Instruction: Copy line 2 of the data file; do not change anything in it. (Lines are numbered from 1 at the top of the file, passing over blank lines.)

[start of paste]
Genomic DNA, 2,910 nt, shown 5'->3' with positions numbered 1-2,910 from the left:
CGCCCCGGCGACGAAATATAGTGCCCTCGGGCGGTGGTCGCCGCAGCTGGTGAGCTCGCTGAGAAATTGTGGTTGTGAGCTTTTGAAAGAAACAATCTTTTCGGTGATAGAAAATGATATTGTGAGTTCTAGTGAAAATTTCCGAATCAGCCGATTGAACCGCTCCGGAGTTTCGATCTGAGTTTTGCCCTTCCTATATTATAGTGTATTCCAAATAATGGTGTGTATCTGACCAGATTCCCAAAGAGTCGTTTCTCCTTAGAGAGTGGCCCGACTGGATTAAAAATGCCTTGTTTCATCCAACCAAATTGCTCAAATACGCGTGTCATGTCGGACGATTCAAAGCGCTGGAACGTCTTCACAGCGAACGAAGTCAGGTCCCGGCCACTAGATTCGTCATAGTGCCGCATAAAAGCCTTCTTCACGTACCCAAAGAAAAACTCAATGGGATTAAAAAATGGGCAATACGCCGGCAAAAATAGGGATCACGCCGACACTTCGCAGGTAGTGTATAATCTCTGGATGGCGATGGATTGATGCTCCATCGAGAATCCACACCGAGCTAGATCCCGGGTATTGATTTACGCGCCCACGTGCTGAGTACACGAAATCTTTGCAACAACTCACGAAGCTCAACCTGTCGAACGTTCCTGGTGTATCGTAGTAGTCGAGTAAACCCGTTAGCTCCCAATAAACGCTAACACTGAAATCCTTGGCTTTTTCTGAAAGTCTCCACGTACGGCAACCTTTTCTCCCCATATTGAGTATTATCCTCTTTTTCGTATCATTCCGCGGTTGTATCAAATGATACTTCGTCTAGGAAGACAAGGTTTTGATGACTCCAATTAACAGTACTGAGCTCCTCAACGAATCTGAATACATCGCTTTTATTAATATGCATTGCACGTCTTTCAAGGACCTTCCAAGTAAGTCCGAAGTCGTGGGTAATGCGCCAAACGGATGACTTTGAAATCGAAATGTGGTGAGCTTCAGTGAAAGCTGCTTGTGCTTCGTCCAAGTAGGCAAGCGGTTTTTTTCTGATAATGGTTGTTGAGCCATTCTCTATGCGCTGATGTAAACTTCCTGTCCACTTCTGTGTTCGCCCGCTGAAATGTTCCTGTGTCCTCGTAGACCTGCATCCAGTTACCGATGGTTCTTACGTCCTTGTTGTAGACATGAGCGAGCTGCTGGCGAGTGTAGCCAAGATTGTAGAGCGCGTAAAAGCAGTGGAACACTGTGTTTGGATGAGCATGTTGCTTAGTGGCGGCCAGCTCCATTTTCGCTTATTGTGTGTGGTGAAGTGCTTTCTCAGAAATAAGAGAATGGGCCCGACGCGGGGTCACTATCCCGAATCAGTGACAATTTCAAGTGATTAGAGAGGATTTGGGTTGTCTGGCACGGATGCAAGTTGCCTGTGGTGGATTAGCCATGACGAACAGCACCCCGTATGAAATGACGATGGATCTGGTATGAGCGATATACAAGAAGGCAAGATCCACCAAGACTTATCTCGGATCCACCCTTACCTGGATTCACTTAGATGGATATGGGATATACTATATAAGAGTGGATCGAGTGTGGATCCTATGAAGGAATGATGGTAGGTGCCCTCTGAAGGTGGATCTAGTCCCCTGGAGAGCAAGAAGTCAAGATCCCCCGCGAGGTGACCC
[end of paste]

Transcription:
CGCCCCGGCGACGAAATATAGTGCCCTCGGGCGGTGGTCGCCGCAGCTGGTGAGCTCGCTGAGAAATTGTGGTTGTGAGCTTTTGAAAGAAACAATCTTTTCGGTGATAGAAAATGATATTGTGAGTTCTAGTGAAAATTTCCGAATCAGCCGATTGAACCGCTCCGGAGTTTCGATCTGAGTTTTGCCCTTCCTATATTATAGTGTATTCCAAATAATGGTGTGTATCTGACCAGATTCCCAAAGAGTCGTTTCTCCTTAGAGAGTGGCCCGACTGGATTAAAAATGCCTTGTTTCATCCAACCAAATTGCTCAAATACGCGTGTCATGTCGGACGATTCAAAGCGCTGGAACGTCTTCACAGCGAACGAAGTCAGGTCCCGGCCACTAGATTCGTCATAGTGCCGCATAAAAGCCTTCTTCACGTACCCAAAGAAAAACTCAATGGGATTAAAAAATGGGCAATACGCCGGCAAAAATAGGGATCACGCCGACACTTCGCAGGTAGTGTATAATCTCTGGATGGCGATGGATTGATGCTCCATCGAGAATCCACACCGAGCTAGATCCCGGGTATTGATTTACGCGCCCACGTGCTGAGTACACGAAATCTTTGCAACAACTCACGAAGCTCAACCTGTCGAACGTTCCTGGTGTATCGTAGTAGTCGAGTAAACCCGTTAGCTCCCAATAAACGCTAACACTGAAATCCTTGGCTTTTTCTGAAAGTCTCCACGTACGGCAACCTTTTCTCCCCATATTGAGTATTATCCTCTTTTTCGTATCATTCCGCGGTTGTATCAAATGATACTTCGTCTAGGAAGACAAGGTTTTGATGACTCCAATTAACAGTACTGAGCTCCTCAACGAATCTGAATACATCGCTTTTATTAATATGCATTGCACGTCTTTCAAGGACCTTCCAAGTAAGTCCGAAGTCGTGGGTAATGCGCCAAACGGATGACTTTGAAATCGAAATGTGGTGAGCTTCAGTGAAAGCTGCTTGTGCTTCGTCCAAGTAGGCAAGCGGTTTTTTTCTGATAATGGTTGTTGAGCCATTCTCTATGCGCTGATGTAAACTTCCTGTCCACTTCTGTGTTCGCCCGCTGAAATGTTCCTGTGTCCTCGTAGACCTGCATCCAGTTACCGATGGTTCTTACGTCCTTGTTGTAGACATGAGCGAGCTGCTGGCGAGTGTAGCCAAGATTGTAGAGCGCGTAAAAGCAGTGGAACACTGTGTTTGGATGAGCATGTTGCTTAGTGGCGGCCAGCTCCATTTTCGCTTATTGTGTGTGGTGAAGTGCTTTCTCAGAAATAAGAGAATGGGCCCGACGCGGGGTCACTATCCCGAATCAGTGACAATTTCAAGTGATTAGAGAGGATTTGGGTTGTCTGGCACGGATGCAAGTTGCCTGTGGTGGATTAGCCATGACGAACAGCACCCCGTATGAAATGACGATGGATCTGGTATGAGCGATATACAAGAAGGCAAGATCCACCAAGACTTATCTCGGATCCACCCTTACCTGGATTCACTTAGATGGATATGGGATATACTATATAAGAGTGGATCGAGTGTGGATCCTATGAAGGAATGATGGTAGGTGCCCTCTGAAGGTGGATCTAGTCCCCTGGAGAGCAAGAAGTCAAGATCCCCCGCGAGGTGACCC